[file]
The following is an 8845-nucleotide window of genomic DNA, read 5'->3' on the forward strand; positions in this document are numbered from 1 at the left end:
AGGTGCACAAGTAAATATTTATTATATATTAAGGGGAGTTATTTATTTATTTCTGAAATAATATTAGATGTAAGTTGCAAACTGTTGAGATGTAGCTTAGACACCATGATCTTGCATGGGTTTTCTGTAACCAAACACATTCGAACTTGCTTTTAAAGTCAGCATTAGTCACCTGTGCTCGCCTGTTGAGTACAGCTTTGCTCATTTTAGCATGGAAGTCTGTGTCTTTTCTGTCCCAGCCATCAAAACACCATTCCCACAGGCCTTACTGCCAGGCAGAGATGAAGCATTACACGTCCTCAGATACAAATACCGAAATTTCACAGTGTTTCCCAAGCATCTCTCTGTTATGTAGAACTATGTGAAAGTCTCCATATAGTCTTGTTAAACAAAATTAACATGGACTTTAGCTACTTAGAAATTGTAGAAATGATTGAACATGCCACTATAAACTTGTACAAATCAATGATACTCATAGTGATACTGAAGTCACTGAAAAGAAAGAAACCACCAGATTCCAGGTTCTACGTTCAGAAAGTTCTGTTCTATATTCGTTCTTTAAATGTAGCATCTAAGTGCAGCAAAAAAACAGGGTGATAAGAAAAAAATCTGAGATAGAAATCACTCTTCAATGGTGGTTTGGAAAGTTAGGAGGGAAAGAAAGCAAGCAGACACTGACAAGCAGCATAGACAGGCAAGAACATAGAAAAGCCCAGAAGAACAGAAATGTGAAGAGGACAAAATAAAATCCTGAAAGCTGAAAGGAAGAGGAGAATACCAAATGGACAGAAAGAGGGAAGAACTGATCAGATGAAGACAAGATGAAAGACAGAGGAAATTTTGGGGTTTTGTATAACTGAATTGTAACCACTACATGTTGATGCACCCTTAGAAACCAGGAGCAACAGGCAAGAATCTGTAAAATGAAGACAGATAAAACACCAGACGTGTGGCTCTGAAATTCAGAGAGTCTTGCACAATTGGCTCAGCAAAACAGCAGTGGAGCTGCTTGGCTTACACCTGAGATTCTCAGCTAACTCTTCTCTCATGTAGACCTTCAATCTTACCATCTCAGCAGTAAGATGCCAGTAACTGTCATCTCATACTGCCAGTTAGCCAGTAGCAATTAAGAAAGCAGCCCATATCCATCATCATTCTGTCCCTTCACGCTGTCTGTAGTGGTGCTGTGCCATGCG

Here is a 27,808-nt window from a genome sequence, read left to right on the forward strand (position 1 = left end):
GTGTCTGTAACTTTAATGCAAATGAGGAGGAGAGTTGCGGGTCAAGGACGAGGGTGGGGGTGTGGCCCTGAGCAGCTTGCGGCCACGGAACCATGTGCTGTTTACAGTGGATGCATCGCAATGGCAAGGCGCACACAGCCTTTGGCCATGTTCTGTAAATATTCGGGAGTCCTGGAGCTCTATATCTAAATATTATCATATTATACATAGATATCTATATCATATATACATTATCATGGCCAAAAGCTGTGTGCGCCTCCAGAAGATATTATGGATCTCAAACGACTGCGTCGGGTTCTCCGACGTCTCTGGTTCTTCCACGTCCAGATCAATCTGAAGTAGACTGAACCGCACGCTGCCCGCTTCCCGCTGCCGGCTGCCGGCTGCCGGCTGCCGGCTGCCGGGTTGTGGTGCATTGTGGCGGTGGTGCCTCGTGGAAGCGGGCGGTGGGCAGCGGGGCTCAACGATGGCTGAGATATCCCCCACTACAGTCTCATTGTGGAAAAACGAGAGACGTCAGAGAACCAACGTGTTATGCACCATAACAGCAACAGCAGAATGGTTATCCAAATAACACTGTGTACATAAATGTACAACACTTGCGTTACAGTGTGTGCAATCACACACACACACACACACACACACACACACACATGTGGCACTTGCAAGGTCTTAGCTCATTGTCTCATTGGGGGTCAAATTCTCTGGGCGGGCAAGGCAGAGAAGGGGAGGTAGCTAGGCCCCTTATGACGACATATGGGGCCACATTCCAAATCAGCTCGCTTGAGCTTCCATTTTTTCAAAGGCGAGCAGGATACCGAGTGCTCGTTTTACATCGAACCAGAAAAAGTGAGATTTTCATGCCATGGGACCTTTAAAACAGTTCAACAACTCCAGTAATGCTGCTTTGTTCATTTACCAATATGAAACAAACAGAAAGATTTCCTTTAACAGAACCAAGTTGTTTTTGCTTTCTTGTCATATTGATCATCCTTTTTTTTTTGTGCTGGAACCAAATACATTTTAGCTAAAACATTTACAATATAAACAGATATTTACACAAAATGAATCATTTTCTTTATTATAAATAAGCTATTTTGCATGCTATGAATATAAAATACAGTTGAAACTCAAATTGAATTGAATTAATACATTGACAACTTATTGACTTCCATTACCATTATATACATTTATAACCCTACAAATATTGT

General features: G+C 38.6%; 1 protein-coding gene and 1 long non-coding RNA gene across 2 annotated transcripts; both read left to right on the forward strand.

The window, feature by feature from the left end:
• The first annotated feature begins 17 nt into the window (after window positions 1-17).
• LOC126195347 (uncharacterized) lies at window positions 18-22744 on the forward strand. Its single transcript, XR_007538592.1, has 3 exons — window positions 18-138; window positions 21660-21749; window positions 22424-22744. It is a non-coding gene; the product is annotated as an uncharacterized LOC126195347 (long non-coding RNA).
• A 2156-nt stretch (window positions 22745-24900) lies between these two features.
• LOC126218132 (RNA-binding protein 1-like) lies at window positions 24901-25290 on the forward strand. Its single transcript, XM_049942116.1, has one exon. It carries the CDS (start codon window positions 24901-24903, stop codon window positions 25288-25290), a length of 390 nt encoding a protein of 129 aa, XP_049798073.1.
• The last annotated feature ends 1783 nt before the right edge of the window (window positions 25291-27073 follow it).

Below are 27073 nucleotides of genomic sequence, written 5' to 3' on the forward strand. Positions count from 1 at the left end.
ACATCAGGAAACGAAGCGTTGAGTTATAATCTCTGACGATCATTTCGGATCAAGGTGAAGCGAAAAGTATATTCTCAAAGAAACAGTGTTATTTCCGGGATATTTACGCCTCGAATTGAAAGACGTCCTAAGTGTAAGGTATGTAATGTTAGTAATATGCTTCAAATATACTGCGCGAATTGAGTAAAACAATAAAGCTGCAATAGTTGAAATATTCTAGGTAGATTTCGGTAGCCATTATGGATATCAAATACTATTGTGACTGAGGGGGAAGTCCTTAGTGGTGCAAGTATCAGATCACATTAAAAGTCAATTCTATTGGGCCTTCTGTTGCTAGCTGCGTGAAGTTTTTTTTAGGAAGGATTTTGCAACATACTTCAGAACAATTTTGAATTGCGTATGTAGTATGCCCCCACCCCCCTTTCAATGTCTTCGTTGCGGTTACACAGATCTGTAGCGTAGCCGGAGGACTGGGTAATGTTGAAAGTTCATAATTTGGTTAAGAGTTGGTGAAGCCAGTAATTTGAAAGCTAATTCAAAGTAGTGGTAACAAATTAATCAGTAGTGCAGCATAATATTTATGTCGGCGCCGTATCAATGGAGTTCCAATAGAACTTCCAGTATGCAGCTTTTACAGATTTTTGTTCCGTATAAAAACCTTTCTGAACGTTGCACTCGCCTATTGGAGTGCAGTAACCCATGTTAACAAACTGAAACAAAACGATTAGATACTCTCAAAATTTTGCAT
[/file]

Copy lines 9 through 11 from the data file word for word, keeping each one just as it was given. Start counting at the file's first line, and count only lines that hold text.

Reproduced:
• A 2156-nt stretch (window positions 22745-24900) lies between these two features.
• LOC126218132 (RNA-binding protein 1-like) lies at window positions 24901-25290 on the forward strand. Its single transcript, XM_049942116.1, has one exon. It carries the CDS (start codon window positions 24901-24903, stop codon window positions 25288-25290), a length of 390 nt encoding a protein of 129 aa, XP_049798073.1.
• The last annotated feature ends 1783 nt before the right edge of the window (window positions 25291-27073 follow it).